Scope and Topics
In its 2016 edition, the ExProM workshop aims at bringing together scientists working on ExProM within
computational linguistics. The goal is to attract researchers interested in theoretical frameworks, annotation
schemas, modeling and implementing real systems, as well as analyzing the impact of ExProM in natural language
processing applications. The workshop also aims at building a bridge between theoretical and computational linguistics.
In particular, it will address these topics, although it will also cover related topics:
- Knowledge transfer from linguistics to computational linguistics: defining models for ExProM
- ExProM and lexical resources
- ExProM at the sentence and discourse level: how much context is necessary?
- ExProM and subjectivity: how do linguistic resources encode subjectivity?
- ExProM across domains: news, scientific texts, legal documents, economy texts
- ExProM in user-generated content
- ExProM and implicit meaning: what do sentences really mean?
- ExProM in spoken language
- Negation: verbal/non-verbal, analytic/synthetic, clausal/subclausal and ordinary/metalinguistic; scope and focus
- Modality: defining and annotating types for computational linguistics
- Factuality: determining factuality changes within and across documents
- Veridicity and veridicality: measuring author commitment
- Attribution and perspective: determining who says what and their purpose
- Irony and sarcasm
- (Automatically) extracting ExProM: strategies, resources and difficulties
- Supervised, unsupervised and rule-based approaches to extract ExProM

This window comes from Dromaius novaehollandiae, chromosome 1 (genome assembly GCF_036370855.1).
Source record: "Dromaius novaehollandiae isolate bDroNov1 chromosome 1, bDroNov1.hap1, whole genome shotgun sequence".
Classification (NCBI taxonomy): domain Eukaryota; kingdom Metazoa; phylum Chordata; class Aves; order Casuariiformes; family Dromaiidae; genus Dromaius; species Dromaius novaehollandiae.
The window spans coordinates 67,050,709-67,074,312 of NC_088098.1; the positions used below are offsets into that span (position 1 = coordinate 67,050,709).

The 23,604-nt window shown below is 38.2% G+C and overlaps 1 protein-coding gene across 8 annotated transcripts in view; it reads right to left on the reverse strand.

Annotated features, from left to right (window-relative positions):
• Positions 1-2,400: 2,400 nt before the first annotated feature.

- Integrating ExProM in the NLP pipeline
- ExProM for NLP applications: does it help?
Special Session on Negation
ExProM 2016 will also include position papers in a Special Session on Negation
Authors are invited to submit papers describing original, unpublished work in the topic areas listed above.
Full papers should not exceed eight pages.
Additionally, authors are invited to submit short papers not exceeding 4 pages.
Short papers usually describe:
- a small, focused contribution;
- work in progress;
- a negative result;
- an opinion piece; or
- an interesting application nugget.
All submissions must be in PDF format and must conform to the official COLING 2016 style guidelines.
The reviewing process will be blind and papers should not include the authors' names and affiliations.
Each submission will be reviewed by at least three members of the program committee.
Accepted papers will be published in the workshop proceedings and available at the ACL Anthology
Multiple Submission Policy.
Papers that have been or will be submitted to other meetings or publications are acceptable, but authors must indicate this information at submission time.
If accepted, authors must notify the organizers as to whether the paper will be presented at the workshop or elsewhere.
Electronic Submission. Papers should be submitted electronically here.
- June 13, 2016, 2016: First call for papers
- October 2, 2016 (GMT-12): Submission deadline for short and full papers
- October 20, 2016: Author notification
- October 30, 2016: Camera-ready papers due
- November 12, 2016: Special session material sent to participants
- December 12, 2016: Workshop
- Mithun Balakrishna - Lymba Corporation
- Cosmin Adrian Bejan - Vanderbilt University
- Emily M. Bender - University of Washington
- Tommaso Caselli - VU University Amsterdam
- Marie-Catherine de Marneffe - The Ohio State University
- Iris Hendrickx - Radboud University
- Lori Levin - Carnegie Mellon University
- Erwin Marsi - Norwegian University of Science and Technology
- Malvina Nissim - University of Groningen
- Christopher Potts - Stanford University
- Sampo Pyysalo - University of Turku
- German Rigau - UPV/EHU
- Ellen Riloff - University of Utah
- Paolo Rosso - Universidad Politècnica de Valencia
- Erik Velldal - University of Oslo
- Bonnie Webber - University of Edinburgh